Arco Musings + Notes 08.12.08


At Arcosanti it has been three months without me personally owning a car. Lou Dallara shared with me this link. Living Without a Car: My New American Responsibility: http://www.alternet.org/environment/92528/

That reminds of the fact that fellow ArcoNaut Jeffrey Michael has been using a old 84 mercedes benz diesel that Prescott Biodiesel Cooperative’s Paul Katan (see his bio at bottom of the page of the hyperlinked doc) converted over to run on straight vegi oil. When Paul came by last week we talked about some of the issues of using SVO for street applications. He says most of those issues seem to have been worked out and that he hasnt had any reliability problems using SVO on the vehicles he has converted over. Jeffrey who is making a transition out of the Arcology and back into the matrix (by way of Manhattan or maybe the Bronx) is planning on going to Burning Man along with a large ArcoNaut Contingent before leaving Arocsanti. So he is planning to sell his SVO powered benz before he leaves. I recently considered buying it as I know that the conversion and the total cost of materials and labor rivals the total value street value of the car.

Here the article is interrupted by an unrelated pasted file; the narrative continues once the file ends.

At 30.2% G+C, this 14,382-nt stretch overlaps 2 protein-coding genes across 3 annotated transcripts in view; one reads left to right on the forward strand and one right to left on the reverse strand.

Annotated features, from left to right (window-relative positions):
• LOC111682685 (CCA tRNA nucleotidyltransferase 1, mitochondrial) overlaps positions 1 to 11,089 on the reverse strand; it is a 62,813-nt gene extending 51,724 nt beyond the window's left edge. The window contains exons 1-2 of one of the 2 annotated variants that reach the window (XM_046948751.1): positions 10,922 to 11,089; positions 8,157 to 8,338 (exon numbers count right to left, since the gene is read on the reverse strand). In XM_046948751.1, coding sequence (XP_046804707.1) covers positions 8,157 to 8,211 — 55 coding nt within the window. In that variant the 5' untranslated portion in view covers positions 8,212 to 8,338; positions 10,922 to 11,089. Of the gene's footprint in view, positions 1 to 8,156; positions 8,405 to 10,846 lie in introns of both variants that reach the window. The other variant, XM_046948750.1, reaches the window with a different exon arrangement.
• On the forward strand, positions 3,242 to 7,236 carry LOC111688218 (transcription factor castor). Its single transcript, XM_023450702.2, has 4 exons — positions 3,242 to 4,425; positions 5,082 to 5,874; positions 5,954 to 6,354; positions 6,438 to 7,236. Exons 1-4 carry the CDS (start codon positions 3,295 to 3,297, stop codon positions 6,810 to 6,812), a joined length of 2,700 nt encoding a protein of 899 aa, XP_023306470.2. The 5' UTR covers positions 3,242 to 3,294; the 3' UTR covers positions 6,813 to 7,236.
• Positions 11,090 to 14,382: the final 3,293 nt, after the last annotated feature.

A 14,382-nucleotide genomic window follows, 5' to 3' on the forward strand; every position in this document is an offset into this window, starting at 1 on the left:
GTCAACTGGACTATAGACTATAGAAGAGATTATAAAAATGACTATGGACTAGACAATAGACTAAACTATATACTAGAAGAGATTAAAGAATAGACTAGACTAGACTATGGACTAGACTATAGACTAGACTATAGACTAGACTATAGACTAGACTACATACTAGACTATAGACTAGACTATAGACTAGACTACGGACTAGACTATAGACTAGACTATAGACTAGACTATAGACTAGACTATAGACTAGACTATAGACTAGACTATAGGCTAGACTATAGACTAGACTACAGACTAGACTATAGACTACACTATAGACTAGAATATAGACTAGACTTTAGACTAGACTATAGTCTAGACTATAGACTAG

Arcosanti was once the backdrop of a plan to develop Sterling Powered Dish Solar units which I also wrote about in my green.onevillage.tv blog. The technology originally developed by Boeing and Kockums of Sweden is now licenced by Sterling Energy Systems of Phoenix. Recently they signed a contract with Southern California Edison and was able to demonstrate the cost effectiveness of a CSP (Concentrating Solar Power) installation to the point that it was competitive with traditional load-following / peaking generation. Now several other Southwestern utilities are investing in thermal solar, using parabolic trough collectors.

Parabolic mirrors concentrate solar energy onto thermal receivers containing a heat transfer fluid. A heat transfer fluid is circulated and heated through the receivers, and the heat released to a series of heat exchangers. Parabolic trough solar technology thus converts sunshine into useful thermal energy and, by concentrating the heat, generating super-heated steam. The steam powers a turbine/generator to produce electricity.

There are two, parabolic trough, solar power plants located in Spain, each with 50MW capacity and one 500MW plant in Israel.. in addition to the ones located in the SW USA.

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